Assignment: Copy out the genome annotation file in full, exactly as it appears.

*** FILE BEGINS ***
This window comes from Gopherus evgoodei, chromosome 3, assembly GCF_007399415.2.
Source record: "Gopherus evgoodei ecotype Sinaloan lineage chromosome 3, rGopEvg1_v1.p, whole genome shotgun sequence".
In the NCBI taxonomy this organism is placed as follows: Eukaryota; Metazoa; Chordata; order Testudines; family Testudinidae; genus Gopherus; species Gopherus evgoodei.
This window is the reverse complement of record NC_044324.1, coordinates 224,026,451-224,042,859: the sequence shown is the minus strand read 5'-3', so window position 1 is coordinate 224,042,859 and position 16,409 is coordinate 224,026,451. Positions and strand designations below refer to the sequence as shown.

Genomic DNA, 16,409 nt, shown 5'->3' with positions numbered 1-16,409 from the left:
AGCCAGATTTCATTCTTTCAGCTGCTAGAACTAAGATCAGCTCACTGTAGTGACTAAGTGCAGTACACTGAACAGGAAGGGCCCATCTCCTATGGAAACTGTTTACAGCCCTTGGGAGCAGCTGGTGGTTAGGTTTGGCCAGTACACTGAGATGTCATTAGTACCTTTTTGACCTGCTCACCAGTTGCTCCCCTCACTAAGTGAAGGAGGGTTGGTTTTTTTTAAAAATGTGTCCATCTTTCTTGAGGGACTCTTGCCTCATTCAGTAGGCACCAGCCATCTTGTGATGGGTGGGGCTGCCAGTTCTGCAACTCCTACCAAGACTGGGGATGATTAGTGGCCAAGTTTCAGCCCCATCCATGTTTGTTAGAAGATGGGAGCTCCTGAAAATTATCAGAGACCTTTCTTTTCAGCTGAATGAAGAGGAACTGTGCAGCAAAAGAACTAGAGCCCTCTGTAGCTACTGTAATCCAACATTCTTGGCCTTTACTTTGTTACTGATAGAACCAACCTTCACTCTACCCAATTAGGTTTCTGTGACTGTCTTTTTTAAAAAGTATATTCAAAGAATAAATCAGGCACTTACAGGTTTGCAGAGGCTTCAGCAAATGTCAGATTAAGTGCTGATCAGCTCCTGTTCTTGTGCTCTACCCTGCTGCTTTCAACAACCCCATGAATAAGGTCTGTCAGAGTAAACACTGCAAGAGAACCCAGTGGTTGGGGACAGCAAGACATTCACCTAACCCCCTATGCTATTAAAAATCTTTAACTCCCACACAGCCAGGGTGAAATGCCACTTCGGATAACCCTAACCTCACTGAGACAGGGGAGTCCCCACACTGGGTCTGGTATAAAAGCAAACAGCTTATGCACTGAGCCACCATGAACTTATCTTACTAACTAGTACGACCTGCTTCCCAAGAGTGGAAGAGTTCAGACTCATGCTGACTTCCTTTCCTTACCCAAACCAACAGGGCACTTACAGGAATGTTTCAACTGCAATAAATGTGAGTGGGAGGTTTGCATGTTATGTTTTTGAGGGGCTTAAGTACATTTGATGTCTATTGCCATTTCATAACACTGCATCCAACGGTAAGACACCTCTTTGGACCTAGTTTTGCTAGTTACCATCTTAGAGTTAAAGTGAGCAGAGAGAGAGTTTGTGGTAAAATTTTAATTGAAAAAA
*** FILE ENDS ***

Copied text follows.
This window comes from Gopherus evgoodei, chromosome 3, assembly GCF_007399415.2.
Source record: "Gopherus evgoodei ecotype Sinaloan lineage chromosome 3, rGopEvg1_v1.p, whole genome shotgun sequence".
In the NCBI taxonomy this organism is placed as follows: Eukaryota; Metazoa; Chordata; order Testudines; family Testudinidae; genus Gopherus; species Gopherus evgoodei.
This window is the reverse complement of record NC_044324.1, coordinates 224,026,451-224,042,859: the sequence shown is the minus strand read 5'-3', so window position 1 is coordinate 224,042,859 and position 16,409 is coordinate 224,026,451. Positions and strand designations below refer to the sequence as shown.

Genomic DNA, 16,409 nt, shown 5'->3' with positions numbered 1-16,409 from the left:
AGCCAGATTTCATTCTTTCAGCTGCTAGAACTAAGATCAGCTCACTGTAGTGACTAAGTGCAGTACACTGAACAGGAAGGGCCCATCTCCTATGGAAACTGTTTACAGCCCTTGGGAGCAGCTGGTGGTTAGGTTTGGCCAGTACACTGAGATGTCATTAGTACCTTTTTGACCTGCTCACCAGTTGCTCCCCTCACTAAGTGAAGGAGGGTTGGTTTTTTTTAAAAATGTGTCCATCTTTCTTGAGGGACTCTTGCCTCATTCAGTAGGCACCAGCCATCTTGTGATGGGTGGGGCTGCCAGTTCTGCAACTCCTACCAAGACTGGGGATGATTAGTGGCCAAGTTTCAGCCCCATCCATGTTTGTTAGAAGATGGGAGCTCCTGAAAATTATCAGAGACCTTTCTTTTCAGCTGAATGAAGAGGAACTGTGCAGCAAAAGAACTAGAGCCCTCTGTAGCTACTGTAATCCAACATTCTTGGCCTTTACTTTGTTACTGATAGAACCAACCTTCACTCTACCCAATTAGGTTTCTGTGACTGTCTTTTTTAAAAAGTATATTCAAAGAATAAATCAGGCACTTACAGGTTTGCAGAGGCTTCAGCAAATGTCAGATTAAGTGCTGATCAGCTCCTGTTCTTGTGCTCTACCCTGCTGCTTTCAACAACCCCATGAATAAGGTCTGTCAGAGTAAACACTGCAAGAGAACCCAGTGGTTGGGGACAGCAAGACATTCACCTAACCCCCTATGCTATTAAAAATCTTTAACTCCCACACAGCCAGGGTGAAATGCCACTTCGGATAACCCTAACCTCACTGAGACAGGGGAGTCCCCACACTGGGTCTGGTATAAAAGCAAACAGCTTATGCACTGAGCCACCATGAACTTATCTTACTAACTAGTACGACCTGCTTCCCAAGAGTGGAAGAGTTCAGACTCATGCTGACTTCCTTTCCTTACCCAAACCAACAGGGCACTTACAGGAATGTTTCAACTGCAATAAATGTGAGTGGGAGGTTTGCATGTTATGTTTTTGAGGGGCTTAAGTACATTTGATGTCTATTGCCATTTCATAACACTGCATCCAACGGTAAGACACCTCTTTGGACCTAGTTTTGCTAGTTACCATCTTAGAGTTAAAGTGAGCAGAGAGAGAGTTTGTGGTAAAATTTTAATTGAAAAAA